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Posts Tagged ‘history of war

I choose… me!

People in Western countries drown in choice. Want a T-shirt? Thousands of alternatives await you. Want some toothpaste? Sit down, we could be here a while. Many people see these options as a good thing – they’re a sign of our independence, our freedom, our mastery over our own destinies. But these apparent positives have a dark side.

Krishna Savani from Columbia University has found that when Americans think about the concept of choice, they’re less concerned about the public good and less empathic towards disadvantaged people. His work supports the idea that endless arrays of choice focus our attention on individual control and, by doing so, they send a message that people’s fates are their own concerns. Their lives are not the business of the state or public institutions, and if they fail, it is their own fault. With choices at hand, Americans are more likely to choose themselves.

Savani’s experiments and their results make for pretty bracing reading.  Still, he notes, not all cultures react the same way.  And as for Americans,

… Savani points out that the US is one of the world’s most charitable countries. He writes, “If Americans believe that they are choosing to help other people out of their free will, or if they can affirm their selves through making choices for other people, they may be even more charitable.” The problem lies more with “choice for choice’s sake.”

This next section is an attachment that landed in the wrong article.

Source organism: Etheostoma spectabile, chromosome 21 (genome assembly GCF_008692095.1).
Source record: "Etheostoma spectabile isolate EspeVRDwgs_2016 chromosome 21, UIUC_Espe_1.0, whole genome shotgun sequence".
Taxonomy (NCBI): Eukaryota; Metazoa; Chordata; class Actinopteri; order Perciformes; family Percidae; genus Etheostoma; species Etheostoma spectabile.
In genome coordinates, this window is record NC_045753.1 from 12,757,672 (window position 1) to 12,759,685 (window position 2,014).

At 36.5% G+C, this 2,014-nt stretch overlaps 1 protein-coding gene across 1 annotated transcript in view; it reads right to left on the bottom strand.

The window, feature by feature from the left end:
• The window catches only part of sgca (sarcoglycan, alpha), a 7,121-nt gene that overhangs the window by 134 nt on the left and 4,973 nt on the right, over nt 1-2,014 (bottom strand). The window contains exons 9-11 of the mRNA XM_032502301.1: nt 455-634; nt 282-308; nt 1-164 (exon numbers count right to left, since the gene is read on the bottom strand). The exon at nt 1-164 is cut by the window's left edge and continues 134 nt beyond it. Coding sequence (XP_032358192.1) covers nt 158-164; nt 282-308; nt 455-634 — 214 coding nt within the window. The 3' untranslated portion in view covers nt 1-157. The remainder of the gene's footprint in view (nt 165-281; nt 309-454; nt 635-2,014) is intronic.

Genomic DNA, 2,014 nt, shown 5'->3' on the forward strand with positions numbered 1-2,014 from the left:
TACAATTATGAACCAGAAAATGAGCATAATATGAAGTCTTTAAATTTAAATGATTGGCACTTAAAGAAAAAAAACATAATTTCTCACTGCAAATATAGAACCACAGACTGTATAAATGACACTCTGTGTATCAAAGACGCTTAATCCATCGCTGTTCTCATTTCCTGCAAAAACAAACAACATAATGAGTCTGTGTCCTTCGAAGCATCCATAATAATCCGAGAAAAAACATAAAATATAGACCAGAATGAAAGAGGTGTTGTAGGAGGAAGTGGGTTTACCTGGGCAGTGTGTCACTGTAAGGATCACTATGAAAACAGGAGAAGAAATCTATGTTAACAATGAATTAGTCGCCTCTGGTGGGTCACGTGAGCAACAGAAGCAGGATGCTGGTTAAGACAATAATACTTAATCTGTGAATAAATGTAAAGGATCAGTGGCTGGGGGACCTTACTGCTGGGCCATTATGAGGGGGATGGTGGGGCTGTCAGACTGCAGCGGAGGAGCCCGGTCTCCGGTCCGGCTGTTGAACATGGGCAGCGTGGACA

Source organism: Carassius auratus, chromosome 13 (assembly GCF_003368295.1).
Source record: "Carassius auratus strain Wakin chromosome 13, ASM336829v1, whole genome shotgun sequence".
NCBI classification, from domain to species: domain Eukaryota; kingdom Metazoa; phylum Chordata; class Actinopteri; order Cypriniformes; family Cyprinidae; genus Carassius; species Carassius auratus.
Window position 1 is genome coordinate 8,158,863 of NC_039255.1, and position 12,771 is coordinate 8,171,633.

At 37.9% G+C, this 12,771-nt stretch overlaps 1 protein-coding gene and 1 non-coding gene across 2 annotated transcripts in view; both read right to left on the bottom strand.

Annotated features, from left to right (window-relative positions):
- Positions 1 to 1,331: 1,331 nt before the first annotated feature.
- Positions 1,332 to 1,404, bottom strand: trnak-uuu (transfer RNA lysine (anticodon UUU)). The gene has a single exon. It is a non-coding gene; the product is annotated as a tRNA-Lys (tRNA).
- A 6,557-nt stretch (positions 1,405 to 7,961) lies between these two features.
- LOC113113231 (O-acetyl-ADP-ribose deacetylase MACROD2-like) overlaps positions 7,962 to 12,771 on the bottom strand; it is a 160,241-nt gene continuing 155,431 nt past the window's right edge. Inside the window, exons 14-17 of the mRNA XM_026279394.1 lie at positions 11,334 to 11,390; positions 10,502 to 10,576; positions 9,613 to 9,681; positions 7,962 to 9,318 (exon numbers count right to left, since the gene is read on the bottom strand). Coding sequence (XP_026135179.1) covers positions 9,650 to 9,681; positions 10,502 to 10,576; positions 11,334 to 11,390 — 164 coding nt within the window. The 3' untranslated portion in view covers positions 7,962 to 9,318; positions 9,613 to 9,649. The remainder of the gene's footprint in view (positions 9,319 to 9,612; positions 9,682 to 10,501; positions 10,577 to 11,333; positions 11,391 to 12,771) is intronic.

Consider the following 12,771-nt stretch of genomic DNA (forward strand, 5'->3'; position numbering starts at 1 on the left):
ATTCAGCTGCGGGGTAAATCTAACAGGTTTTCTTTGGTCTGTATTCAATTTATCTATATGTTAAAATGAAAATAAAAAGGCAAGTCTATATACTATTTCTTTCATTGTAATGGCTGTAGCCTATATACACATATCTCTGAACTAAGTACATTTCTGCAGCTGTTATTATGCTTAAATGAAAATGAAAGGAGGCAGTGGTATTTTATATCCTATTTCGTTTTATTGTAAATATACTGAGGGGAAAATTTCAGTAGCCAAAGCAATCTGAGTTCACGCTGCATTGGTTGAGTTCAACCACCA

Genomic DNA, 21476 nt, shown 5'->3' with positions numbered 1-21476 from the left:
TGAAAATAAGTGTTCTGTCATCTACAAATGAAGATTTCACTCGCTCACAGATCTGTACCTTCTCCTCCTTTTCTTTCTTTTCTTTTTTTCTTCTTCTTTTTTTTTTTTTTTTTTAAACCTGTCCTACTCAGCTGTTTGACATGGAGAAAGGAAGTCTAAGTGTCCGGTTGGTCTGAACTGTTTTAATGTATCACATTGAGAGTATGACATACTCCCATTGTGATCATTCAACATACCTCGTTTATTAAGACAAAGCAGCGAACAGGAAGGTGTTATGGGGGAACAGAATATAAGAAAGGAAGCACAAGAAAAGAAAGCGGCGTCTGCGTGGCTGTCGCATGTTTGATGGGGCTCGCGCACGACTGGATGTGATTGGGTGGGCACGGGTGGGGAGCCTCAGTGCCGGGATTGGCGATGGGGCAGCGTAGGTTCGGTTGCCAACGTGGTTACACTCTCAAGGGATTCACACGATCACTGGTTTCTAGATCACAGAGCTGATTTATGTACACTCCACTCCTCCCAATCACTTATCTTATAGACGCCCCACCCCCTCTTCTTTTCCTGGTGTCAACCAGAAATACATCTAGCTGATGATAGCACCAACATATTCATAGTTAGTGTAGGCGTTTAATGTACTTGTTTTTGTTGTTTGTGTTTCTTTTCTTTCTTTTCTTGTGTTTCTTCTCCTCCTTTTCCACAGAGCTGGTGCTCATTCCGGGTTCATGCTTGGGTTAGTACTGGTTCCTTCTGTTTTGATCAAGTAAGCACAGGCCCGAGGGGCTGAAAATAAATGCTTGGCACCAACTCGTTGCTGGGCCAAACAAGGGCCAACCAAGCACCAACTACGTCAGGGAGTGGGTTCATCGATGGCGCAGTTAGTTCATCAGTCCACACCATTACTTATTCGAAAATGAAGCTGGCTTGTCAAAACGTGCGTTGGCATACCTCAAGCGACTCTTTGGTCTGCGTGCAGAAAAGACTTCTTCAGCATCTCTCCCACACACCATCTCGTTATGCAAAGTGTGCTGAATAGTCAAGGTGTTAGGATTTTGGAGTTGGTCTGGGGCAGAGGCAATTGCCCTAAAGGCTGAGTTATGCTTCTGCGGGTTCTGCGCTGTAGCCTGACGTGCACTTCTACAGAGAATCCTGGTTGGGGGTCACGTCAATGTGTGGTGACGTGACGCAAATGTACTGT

Read the whole story in Discover.

As we resolve to simplify, we might recall that it was on this date in 1718 that London lawyer, writer, and inventor, James Puckle patented  a multi-shot gun mounted on a stand capable of firing up to nine rounds per minute– the first machine gun.

Puckle’s innovation was as formative in the realm of intellectual property as it was in the martial arena:  Quoth to the Patent Office of the United Kingdom,”In the reign of Queen Anne of Great Britain, the law officers of the Crown established as a condition of patent that the inventor must in writing describe the invention and the manner in which it works.” Puckle’s machine gun patent was among the first to provide such a description.

source and larger view, with transcription

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